(0...duration).contains(position)
    else {
        return nil
    }

    self.position = position
    self.duration = duration
}

The downside of a failable initializer is that it creates an optional value of the type it initializes. This means we need to use optional chaining to access the progress of the Video object.

let video = Video(position: 15.0, duration: 0.0)

video?.progress // nil

Because the values we pass to the initializer are invalid, the video constant is equal to nil. The benefit of using a failable initializer is that we can be sure every Video object is initialized with a valid position and duration.

Benefits of Failable Initializers

It may seem inconvenient that a failable initializer creates an optional value of the type it initializes, but that downside doesn't outweigh the benefits of failable initializers.

Data Integrity

As I mentioned earlier, we could validate the values we use to create the Video object before we pass them to the initializer. The problem with that solution is that it doesn't scale and is prone to errors. It would result in code duplication and code that is tedious to maintain.

By implementing a failable initializer, we make the Video struct the gatekeeper. The Video struct defines which values are valid and which values are invalid. The benefit is that validation is encapsulated in the Video struct. A single code path is responsible for validating the values we use to create Video objects and we can guarantee that no Video objects can be created with an invalid position and/or duration.

Other objects that create or work with Video objects don't need to worry about these details. This results in clean and readable code and no code duplication.

Testability

By encapsulating these responsibilities in the Video struct, unit testing becomes trivial. We don't need to write unit tests for every scenario the Video struct is used in. We only need to write unit tests for the initializer of the Video struct. Let me show you how easy that is.

I have created a project that includes the Video struct. We use an XCTestCase subclass to unit test the Video struct. The testInitialization() method unit tests the failable initializer we created earlier. Let's first unit test the happy path. We create a number of Video objects and use the XCTAssertNotNil(_:) function to make sure the initializer creates a valid Video object.

import XCTest
@testable import Videos

final class VideoTests: XCTestCase {

    // MARK: - Tests for Initialization

    func testInitialization () throws {
        XCTAssertNotNil(Video(position: 0.0, duration: 10.0))
        XCTAssertNotNil(Video(position: 1.0, duration: 10.0))
        XCTAssertNotNil(Video(position: 10.0, duration: 10.0))
    }

}

Because we are unit testing a failable initializer, we also need to write unit tests for the unhappy path. The idea is similar. We create a number of Video objects and use the XCTAssertNil(_:) function to make sure the initialization fails if the values we pass to the initializer are invalid.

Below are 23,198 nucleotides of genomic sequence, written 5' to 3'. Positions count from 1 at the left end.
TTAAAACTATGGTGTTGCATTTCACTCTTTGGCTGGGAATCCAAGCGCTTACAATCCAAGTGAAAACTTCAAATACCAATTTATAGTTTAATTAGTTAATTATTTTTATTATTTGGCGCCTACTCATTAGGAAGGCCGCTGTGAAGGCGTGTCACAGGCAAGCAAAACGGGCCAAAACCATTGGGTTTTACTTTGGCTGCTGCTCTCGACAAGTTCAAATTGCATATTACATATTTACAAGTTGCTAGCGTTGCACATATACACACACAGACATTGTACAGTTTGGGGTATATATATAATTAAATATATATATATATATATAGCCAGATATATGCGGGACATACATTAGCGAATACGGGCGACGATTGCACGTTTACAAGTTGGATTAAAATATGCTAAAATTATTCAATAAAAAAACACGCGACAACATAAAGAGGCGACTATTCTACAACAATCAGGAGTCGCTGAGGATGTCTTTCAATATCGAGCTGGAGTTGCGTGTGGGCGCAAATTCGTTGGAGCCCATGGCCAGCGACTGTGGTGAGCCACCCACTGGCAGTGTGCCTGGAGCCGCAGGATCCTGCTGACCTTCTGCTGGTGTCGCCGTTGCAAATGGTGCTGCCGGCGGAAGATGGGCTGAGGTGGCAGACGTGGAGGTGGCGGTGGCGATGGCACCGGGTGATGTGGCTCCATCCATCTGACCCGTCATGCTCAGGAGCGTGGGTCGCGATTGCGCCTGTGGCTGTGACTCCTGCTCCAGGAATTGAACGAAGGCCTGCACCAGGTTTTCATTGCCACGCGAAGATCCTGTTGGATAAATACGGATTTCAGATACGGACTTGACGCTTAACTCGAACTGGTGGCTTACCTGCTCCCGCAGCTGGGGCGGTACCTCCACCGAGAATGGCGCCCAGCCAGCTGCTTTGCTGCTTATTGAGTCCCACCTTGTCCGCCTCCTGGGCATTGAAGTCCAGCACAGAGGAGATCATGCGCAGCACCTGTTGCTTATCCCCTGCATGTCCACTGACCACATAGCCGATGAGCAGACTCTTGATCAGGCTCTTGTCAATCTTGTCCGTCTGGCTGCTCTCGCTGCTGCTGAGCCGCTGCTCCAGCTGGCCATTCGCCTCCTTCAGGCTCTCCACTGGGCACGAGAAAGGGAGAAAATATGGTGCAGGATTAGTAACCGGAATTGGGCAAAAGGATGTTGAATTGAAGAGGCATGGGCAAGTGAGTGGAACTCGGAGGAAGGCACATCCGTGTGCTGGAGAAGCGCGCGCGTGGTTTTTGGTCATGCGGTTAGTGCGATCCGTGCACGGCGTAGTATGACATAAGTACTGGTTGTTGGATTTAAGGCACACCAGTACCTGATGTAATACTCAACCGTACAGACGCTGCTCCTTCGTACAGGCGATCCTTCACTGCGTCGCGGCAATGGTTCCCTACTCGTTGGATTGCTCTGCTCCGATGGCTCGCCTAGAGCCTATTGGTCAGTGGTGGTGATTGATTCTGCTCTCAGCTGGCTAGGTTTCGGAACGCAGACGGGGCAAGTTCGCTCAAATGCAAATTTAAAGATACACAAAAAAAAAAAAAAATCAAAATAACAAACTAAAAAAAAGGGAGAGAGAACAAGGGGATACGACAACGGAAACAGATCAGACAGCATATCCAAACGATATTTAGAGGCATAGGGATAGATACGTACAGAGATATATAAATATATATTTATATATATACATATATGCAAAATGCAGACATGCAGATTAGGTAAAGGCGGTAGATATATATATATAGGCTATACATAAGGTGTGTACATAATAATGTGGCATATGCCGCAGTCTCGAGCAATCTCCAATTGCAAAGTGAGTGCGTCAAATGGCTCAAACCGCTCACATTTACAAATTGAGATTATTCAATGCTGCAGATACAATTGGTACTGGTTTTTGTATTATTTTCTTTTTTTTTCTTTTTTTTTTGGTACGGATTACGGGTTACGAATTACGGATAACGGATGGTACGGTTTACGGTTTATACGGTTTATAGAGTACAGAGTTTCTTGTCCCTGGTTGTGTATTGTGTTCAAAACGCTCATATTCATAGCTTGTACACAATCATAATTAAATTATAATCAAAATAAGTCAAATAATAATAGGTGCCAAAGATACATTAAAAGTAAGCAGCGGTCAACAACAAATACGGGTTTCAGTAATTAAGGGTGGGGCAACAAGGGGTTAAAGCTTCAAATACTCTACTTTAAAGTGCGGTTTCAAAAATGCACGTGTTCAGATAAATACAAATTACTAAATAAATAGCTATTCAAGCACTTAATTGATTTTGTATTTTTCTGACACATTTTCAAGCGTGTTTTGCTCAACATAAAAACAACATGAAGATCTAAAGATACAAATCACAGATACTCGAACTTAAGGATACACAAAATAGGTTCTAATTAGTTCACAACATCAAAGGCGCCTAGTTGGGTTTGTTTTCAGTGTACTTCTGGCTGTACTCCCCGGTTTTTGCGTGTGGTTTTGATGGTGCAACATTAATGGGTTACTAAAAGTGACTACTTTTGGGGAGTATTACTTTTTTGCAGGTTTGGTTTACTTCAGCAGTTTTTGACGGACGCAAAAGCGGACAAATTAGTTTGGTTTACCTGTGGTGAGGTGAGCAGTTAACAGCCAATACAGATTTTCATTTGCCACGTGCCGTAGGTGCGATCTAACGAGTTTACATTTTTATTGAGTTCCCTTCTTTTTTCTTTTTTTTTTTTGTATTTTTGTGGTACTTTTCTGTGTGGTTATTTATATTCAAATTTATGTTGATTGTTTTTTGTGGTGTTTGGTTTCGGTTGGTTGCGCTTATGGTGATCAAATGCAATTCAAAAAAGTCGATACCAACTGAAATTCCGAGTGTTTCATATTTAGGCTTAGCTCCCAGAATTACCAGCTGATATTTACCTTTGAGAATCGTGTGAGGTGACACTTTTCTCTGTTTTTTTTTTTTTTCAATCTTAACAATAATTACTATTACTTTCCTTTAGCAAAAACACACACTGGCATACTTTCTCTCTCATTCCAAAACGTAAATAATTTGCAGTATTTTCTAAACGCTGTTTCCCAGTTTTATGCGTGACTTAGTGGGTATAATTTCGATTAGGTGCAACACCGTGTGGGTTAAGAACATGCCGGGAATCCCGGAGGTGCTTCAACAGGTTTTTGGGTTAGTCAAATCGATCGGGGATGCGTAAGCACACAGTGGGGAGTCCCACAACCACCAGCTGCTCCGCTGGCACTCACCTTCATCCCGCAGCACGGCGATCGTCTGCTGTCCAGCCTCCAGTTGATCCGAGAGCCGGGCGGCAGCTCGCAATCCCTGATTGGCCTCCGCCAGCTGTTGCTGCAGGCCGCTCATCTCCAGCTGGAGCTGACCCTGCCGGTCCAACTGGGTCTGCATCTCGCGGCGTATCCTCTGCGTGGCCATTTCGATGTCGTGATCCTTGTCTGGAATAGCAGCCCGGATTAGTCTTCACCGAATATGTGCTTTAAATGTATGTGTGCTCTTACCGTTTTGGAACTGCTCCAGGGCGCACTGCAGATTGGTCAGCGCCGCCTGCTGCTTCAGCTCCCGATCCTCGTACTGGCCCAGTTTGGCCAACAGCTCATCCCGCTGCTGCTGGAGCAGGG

import XCTest
@testable import Videos

final class VideoTests: XCTestCase {

    // MARK: - Tests for Initialization

    func testInitialization () throws {
        XCTAssertNotNil(Video(position: 0.0, duration: 10.0))
        XCTAssertNotNil(Video(position: 1.0, duration: 10.0))
        XCTAssertNotNil(Video(position: 10.0, duration: 10.0))

        XCTAssertNil(Video(position: 0.0, duration: 0.0))
        XCTAssertNil(Video(position: 11.0, duration: 10.0))
        XCTAssertNil(Video(position: -1.0, duration: 10.0))
        XCTAssertNil(Video(position: 0.0, duration: -10.0))
    }

}

It is important to verify that the unit tests cover every possible scenario. Xcode's built-in code coverage support can help you with this, but it isn't a silver bullet.

Common Examples of Failable Initializers

Even if failable initializers are new to you, chances are that you have already used failable initializers. There are plenty of types that define one or more failable initializers.

Take a look at this example. We define a constant and assign the string 5 to it. We can convert the string to an integer by passing the string to an initializer Int defines. That initializer is failable and that isn't surprising. The conversion from a string to an integer only succeeds if the string can be interpreted as an integer.

let number = "5"
Int(number) // 5

The initialization fails if we pass a string to the initializer that cannot be converted to an integer.

let nan = "abcdef"
Int(nan) // nil

Classes, structs, and enums can define failable initializers. Swift automatically generates a failable initializer for enums with raw values. The failable initializer accepts the raw value as its only argument. Take a look at this example. We define an enum, ImageFormat, that defines three cases jpg, png, and svg. The raw values are of type String.

enum ImageFormat: String {

    // MARK: - Cases

    case jpg
    case png
    case svg

}

We can create an ImageFormat object by passing a string to the failable initializer Swift automatically generates for the ImageFormat enum. Notice that the casing of the string we pass to the initializer matters.

ImageFormat(rawValue: "png") // png
ImageFormat(rawValue: "PNG") // nil

What's Next?

Failable initializers have many benefits and I use them frequently in the projects I work on. Keep in mind that initialization can fail for many reasons, not only invalid parameter values. Failable initializers can reduce code duplication, prevent unexpected errors, and improve the testability of a project. The only downside is that a failable initializer creates an optional value of the type it initializes.

Download Your Free Copy of
The Missing Manual
for Swift Development

The Guide I Wish I Had When I Started Out

Join 20,000+ Developers Learning About Swift Development

Download Your Free Copy